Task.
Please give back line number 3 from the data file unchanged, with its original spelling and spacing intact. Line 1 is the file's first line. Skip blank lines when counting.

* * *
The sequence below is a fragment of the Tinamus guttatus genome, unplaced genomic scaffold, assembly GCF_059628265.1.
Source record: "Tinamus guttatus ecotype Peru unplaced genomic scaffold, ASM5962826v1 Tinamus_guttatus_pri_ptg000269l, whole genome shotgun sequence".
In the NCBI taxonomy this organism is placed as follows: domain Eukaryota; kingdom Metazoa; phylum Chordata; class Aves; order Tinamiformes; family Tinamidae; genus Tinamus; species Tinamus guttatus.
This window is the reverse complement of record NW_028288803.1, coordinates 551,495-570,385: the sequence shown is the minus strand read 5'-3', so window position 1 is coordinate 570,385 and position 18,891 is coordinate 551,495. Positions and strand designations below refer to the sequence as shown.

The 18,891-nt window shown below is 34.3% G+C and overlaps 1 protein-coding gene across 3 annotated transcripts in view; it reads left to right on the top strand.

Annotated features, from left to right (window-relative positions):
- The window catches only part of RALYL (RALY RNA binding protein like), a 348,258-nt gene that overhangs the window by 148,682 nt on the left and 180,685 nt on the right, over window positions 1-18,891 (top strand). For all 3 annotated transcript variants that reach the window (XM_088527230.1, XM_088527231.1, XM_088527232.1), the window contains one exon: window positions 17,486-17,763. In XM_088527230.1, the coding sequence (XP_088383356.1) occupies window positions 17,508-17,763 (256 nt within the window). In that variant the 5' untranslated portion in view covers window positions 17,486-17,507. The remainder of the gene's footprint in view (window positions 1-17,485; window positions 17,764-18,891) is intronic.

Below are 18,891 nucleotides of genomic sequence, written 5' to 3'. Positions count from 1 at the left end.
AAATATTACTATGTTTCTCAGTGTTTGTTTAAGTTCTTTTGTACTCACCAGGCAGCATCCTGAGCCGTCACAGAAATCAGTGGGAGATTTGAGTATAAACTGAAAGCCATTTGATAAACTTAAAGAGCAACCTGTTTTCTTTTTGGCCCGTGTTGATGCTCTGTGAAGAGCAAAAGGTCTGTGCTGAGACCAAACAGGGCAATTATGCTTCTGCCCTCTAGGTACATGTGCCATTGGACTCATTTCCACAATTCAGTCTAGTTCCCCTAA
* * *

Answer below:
In the NCBI taxonomy this organism is placed as follows: domain Eukaryota; kingdom Metazoa; phylum Chordata; class Aves; order Tinamiformes; family Tinamidae; genus Tinamus; species Tinamus guttatus.